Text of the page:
New prototypes of fuel cells for the automotive sector

The latest news about the Departments of Excellence Project – FLEXILAB
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The COP21 Paris agreement provides for 100 million electric vehicles to circulate in 2030 (electric vehicles, EVs, plug-in hybrid electric vehicles, PHEVs, fuel cell electric vehicles, FC). Proton conduction polymeric fuel cells (PEMFCs) or anionic (AEMFCs) operating at temperatures between 50 ° C and 150 ° C are undoubtedly of great interest for possible applications in the transport sector. These devices have been studied by the FLEXILAB Project, Project "Departments of Excellence" 2018-2022, focusing on the development of new materials for the production of more efficient, more sustainable and less expensive fuel cells.

We interviewed Prof. Piercarlo Mustarelli, Professor of Physical Chemistry of the Department of Materials Science and work package leader of this research activity, to understand why this type of device is so important and what were the results achieved during the project.

What are the advantages of using fuel cells?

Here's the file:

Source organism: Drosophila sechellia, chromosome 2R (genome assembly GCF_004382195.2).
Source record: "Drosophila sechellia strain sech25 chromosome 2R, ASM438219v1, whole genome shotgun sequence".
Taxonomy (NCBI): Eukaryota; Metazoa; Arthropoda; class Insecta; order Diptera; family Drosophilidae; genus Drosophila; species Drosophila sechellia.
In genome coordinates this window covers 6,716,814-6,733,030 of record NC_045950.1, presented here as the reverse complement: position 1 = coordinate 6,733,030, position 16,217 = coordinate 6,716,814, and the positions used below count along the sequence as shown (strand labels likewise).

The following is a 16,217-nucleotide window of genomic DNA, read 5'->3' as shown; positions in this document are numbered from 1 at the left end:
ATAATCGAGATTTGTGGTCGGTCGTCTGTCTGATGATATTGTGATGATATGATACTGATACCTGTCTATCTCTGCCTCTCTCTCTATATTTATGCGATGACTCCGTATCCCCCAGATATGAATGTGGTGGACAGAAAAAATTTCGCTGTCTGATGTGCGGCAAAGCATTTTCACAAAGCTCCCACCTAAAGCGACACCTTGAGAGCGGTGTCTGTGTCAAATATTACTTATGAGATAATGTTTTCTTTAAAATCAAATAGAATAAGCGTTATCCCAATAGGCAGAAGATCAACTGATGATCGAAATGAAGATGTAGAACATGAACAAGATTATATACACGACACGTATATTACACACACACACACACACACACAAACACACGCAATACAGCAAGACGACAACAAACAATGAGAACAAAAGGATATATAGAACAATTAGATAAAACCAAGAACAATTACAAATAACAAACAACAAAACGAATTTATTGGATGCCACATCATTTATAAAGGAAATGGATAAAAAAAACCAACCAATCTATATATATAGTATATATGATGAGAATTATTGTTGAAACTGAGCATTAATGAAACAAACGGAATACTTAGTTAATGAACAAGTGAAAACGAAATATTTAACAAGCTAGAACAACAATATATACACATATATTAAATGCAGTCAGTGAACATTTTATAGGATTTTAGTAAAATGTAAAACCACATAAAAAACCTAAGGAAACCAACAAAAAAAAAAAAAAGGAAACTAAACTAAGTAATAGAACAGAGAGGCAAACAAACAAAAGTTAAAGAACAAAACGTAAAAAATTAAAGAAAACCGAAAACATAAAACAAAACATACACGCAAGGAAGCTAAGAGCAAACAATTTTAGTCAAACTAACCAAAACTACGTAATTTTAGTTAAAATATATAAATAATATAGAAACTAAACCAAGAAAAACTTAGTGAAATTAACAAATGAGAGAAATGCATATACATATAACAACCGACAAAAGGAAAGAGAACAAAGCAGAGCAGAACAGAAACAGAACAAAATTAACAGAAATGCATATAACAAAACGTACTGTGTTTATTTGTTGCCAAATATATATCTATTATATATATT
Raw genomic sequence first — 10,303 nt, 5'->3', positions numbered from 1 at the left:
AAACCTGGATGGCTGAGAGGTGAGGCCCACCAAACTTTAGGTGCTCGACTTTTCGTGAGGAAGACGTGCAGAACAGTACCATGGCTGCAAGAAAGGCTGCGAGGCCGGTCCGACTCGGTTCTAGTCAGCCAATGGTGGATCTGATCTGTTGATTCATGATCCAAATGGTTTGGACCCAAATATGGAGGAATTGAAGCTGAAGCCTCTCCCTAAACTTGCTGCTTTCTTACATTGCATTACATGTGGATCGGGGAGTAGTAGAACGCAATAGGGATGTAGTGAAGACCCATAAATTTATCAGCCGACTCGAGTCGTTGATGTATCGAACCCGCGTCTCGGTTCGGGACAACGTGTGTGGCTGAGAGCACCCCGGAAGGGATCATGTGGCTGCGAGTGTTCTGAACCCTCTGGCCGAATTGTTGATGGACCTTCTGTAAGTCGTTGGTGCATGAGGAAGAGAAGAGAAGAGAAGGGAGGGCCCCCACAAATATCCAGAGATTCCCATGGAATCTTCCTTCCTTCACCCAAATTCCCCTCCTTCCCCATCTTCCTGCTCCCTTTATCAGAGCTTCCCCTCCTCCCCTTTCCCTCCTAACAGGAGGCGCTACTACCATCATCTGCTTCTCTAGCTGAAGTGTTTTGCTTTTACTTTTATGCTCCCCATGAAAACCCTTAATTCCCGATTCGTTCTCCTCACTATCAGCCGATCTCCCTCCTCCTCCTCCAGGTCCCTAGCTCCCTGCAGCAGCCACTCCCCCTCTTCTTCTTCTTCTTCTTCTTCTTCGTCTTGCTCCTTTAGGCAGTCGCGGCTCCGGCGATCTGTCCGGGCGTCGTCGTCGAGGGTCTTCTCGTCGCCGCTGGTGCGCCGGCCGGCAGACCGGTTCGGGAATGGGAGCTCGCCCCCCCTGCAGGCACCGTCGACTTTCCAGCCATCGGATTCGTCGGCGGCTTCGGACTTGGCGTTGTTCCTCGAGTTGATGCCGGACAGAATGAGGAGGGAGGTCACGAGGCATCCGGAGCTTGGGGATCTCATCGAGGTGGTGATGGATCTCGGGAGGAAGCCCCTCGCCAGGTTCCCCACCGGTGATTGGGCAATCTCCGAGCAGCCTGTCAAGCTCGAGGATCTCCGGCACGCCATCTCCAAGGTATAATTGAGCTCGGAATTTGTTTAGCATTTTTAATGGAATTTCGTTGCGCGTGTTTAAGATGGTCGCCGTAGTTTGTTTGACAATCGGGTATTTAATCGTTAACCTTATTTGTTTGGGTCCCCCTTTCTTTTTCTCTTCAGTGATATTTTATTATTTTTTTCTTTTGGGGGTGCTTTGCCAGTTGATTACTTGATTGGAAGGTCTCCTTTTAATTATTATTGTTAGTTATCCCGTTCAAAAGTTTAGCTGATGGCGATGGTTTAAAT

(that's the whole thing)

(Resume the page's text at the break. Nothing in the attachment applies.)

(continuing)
Fuel cells make it possible to reduce greenhouse gas emissions faster than any other technology. At the same time, however, it is a very demanding market that requires significant technological developments, eg. regarding operating temperature, quick start-up and the ability to follow rapid load changes. The development of new generation polymeric fuel cells requires the development of new electrolytic membranes capable of operating at temperatures of the order of 120-150 ° C in conditions of low humidity, and the availability of new nanostructured electrocatalysts (EC) capable of running without or with less platinum. Alternatively, it is possible to switch from proton conduction membranes (current market standard) to anion conduction membranes, which may allow the use of noble metal-free catalysts.

What objectives has the FLEXILAB project set itself in this area, and what actions have been taken?

The research focuses on the synthesis and functionalization of polymers and catalysts optimized for the construction of new types of high performance and low environmental impact fuel cells. The materials have been assembled in prototypes used for their functional characterization, also with regard to stability over time.

What were the results achieved?

We have obtained new membranes, especially anionic conducting, capable of offering high performance even at temperatures below 100 ° C. The membranes were developed using green chemistry processes, with a view to environmental sustainability. As regards the catalysts, processes have been developed to obtain, starting from biomass waste or municipal waste, carbon-based nanostructured materials that appear very promising for use in the fuel cell.